The teachers' contract and how it relates to the District’s financial problems
by thenotebook on Jul 10 2013 Posted in Commentary
by James Lytle
In an op-ed piece in the Inquirer on July 7, three Philadelphia civic leaders argued that Philadelphia schools must get help, then went on to support the financial package emerging from Harrisburg and City Hall to address the District’s financial crisis. The largest component of this $273 million package is the “$133 million in projected savings from a new collective bargaining agreement to be negotiated with the Philadelphia Federation of Teachers.”
Why, one might ask, are teachers expected to be the solution for a problem not of their making? Somehow the notion has been put forth and reinforced that Philadelphia teachers are excessively compensated and should make concessions to balance the District’s budget.
So it might be useful to consider the facts. Most important is that the Commonwealth of Pennsylvania took control of the District in 2001. The PFT contract now in effect and the two that preceded it were all approved by the state’s agent, the School Reform Commission. To blame the PFT for contract costs and provisions is to overlook the inconvenient fact that the state created the circumstances it now wants to reverse.
In terms of salaries, Philadelphia teachers, on average, earn 15 to 20 percent less than teachers in surrounding counties. (Although starting salaries are comparable, salaries for experienced teachers top out at a much lower level.) If the salary reductions being proposed are put into effect, then Philadelphia teachers' pay will be even less competitive with their suburban counterparts.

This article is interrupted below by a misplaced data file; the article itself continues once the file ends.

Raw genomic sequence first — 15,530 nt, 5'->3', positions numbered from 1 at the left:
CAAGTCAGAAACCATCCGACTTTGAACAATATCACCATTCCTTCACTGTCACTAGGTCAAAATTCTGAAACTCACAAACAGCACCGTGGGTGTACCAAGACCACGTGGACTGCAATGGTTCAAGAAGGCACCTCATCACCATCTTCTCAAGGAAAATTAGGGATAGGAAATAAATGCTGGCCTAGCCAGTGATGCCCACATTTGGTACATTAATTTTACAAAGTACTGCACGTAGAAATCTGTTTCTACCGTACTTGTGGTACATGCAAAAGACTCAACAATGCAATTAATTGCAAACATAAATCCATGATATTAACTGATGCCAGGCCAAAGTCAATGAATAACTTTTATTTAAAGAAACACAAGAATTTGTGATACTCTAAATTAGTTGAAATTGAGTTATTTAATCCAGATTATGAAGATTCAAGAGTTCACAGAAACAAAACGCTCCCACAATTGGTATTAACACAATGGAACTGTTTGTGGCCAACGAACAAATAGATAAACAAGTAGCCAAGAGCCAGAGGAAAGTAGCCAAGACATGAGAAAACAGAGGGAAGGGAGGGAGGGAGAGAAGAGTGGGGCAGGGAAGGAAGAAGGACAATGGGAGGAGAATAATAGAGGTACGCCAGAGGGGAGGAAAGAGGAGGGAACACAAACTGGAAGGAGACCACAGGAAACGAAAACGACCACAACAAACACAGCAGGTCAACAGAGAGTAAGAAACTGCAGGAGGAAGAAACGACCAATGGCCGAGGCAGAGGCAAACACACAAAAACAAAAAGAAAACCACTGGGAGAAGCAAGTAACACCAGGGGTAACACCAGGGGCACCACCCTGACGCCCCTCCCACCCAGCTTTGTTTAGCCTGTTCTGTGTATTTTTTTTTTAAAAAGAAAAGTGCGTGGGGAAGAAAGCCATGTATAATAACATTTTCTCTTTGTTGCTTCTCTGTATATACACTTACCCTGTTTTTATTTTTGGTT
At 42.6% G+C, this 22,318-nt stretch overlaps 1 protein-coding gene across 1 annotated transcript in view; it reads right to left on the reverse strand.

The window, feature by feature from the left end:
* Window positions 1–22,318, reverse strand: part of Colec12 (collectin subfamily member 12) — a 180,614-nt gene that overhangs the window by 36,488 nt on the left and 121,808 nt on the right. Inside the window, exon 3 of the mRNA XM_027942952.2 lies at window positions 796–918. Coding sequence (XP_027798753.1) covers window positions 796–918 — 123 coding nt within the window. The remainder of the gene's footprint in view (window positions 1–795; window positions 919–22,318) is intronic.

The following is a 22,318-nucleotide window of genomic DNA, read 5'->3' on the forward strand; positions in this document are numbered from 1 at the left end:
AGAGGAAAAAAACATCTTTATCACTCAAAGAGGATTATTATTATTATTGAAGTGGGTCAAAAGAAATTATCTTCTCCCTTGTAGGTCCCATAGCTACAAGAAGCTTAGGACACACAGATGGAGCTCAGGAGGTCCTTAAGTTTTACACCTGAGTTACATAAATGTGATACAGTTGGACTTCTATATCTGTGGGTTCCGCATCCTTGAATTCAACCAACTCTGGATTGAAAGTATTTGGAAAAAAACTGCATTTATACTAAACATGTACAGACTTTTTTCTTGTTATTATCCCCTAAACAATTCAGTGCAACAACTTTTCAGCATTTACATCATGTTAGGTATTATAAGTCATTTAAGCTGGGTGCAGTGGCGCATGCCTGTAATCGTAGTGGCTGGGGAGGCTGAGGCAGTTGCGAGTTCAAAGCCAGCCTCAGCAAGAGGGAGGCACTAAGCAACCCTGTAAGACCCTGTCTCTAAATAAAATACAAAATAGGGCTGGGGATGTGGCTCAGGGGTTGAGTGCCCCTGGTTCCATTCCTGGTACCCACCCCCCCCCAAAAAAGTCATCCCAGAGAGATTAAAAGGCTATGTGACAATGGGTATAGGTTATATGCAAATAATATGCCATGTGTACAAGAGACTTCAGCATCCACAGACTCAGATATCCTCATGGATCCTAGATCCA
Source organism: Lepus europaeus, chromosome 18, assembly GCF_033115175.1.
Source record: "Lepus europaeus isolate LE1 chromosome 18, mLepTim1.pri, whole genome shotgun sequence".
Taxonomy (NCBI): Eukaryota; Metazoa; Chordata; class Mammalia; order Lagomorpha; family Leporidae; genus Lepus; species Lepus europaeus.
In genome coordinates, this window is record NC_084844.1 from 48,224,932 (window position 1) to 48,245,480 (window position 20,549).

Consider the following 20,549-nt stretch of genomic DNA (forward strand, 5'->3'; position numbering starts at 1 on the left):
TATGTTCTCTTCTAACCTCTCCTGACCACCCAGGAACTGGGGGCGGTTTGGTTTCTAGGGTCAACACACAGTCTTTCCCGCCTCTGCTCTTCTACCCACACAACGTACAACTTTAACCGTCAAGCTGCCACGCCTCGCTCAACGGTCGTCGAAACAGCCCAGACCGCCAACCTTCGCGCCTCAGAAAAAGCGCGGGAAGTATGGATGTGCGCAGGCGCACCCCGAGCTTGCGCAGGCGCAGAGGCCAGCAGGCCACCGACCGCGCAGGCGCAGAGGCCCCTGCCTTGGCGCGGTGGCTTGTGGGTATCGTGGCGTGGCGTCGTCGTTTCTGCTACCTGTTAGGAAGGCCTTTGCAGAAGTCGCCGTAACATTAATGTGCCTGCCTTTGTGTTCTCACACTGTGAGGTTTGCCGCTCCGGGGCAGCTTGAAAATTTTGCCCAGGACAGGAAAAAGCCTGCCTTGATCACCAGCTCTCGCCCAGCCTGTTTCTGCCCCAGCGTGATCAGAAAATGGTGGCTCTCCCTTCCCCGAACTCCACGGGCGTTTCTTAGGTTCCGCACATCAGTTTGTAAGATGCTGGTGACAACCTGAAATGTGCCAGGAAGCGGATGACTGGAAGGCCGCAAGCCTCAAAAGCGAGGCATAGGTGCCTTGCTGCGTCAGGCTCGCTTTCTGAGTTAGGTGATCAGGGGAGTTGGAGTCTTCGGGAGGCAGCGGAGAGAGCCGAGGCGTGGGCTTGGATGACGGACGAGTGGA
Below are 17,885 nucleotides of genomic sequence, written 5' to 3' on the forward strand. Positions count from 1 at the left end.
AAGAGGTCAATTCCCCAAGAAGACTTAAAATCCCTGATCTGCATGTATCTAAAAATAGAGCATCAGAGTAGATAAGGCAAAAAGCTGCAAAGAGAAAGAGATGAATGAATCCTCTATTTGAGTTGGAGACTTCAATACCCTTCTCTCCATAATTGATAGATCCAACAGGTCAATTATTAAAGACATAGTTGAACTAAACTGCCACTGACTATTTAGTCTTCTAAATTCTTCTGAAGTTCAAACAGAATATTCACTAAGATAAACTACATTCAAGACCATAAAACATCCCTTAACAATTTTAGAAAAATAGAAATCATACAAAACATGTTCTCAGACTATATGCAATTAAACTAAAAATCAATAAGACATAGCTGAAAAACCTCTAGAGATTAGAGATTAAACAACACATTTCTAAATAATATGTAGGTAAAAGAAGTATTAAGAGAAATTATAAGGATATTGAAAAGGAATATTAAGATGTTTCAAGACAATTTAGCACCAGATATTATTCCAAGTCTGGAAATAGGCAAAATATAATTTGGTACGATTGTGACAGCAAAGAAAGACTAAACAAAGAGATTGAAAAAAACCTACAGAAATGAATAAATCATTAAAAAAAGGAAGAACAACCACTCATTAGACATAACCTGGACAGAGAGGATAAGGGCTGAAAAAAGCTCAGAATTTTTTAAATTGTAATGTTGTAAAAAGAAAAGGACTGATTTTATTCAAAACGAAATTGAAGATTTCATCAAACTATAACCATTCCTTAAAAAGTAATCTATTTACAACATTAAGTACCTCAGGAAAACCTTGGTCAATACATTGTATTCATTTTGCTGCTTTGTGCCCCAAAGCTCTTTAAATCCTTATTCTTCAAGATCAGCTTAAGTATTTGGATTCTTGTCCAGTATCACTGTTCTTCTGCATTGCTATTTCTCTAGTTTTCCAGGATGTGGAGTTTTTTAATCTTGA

Then consider that working conditions in Philadelphia schools are more difficult than those in the suburbs. Class size is larger; there are fewer books, materials, and supplies; computer access is scarcer; instructional, social, and health supports are insufficient. And these working conditions will be significantly worse if other proposed reductions go into effect, including the elimination of counselors, nurses, assistant principals, and sports programs.
At this point, a reasonable conclusion would be that kids in the city don’t matter to those who hold the purse strings. Adequate school resources are a problem for another day. And any warm body holding a teaching certificate will suffice; all the better if they bail out before moving up the salary scale.
It’s also important to keep in mind that the budget “solution” proposed for the District will directly impact the city’s charter schools, whose funding is based on the District’s prior-year per-pupil cost. Like their District counterparts, charter school teachers in Philadelphia will likely face significant salary reductions in the 2014-15 school year if current proposals go into effect. The result: All publicly funded schools in Philadelphia, whether unionized or not, will suffer.
The intent of those working to “solve” the District’s budget situation seems to be to reduce costs and balance the budget, while making no meaningful effort to generate additional long-term funding and giving no consideration to how depleted the city’s public education programs will be. By these leaders' own admission, the current proposals only address the 2013-14 school year. For future years, the state does not propose contributing more of its own money, but has decided instead to permit the city to tax itself more to generate additional funds that will recur each year.
Nor has there been any discussion about how District schools are going to meet increasingly stringent performance standards, including new Common Core Curriculum standards and state tests, and new teacher evaluation requirements, with drastically reduced resources.
Are there concessions the PFT could make to help address the District’s financial crisis? Yes. Are there other contract changes it could agree to that would improve teacher quality and student outcomes? Yes. Should salary reductions be a component of the solution? No. Such concessions would lead over time to reduced workforce quality and the further erosion of instructional programs.
Given this scenario, at this point, unfortunately, only the PFT and its allies stand between the devastation of Philadelphia public schools and any modicum of quality schooling.
James Lytle is Adjunct Practice Professor of Educational Leadership at the Graduate School of Education, University of Pennsylvania.
The opinions expressed are solely those of the author.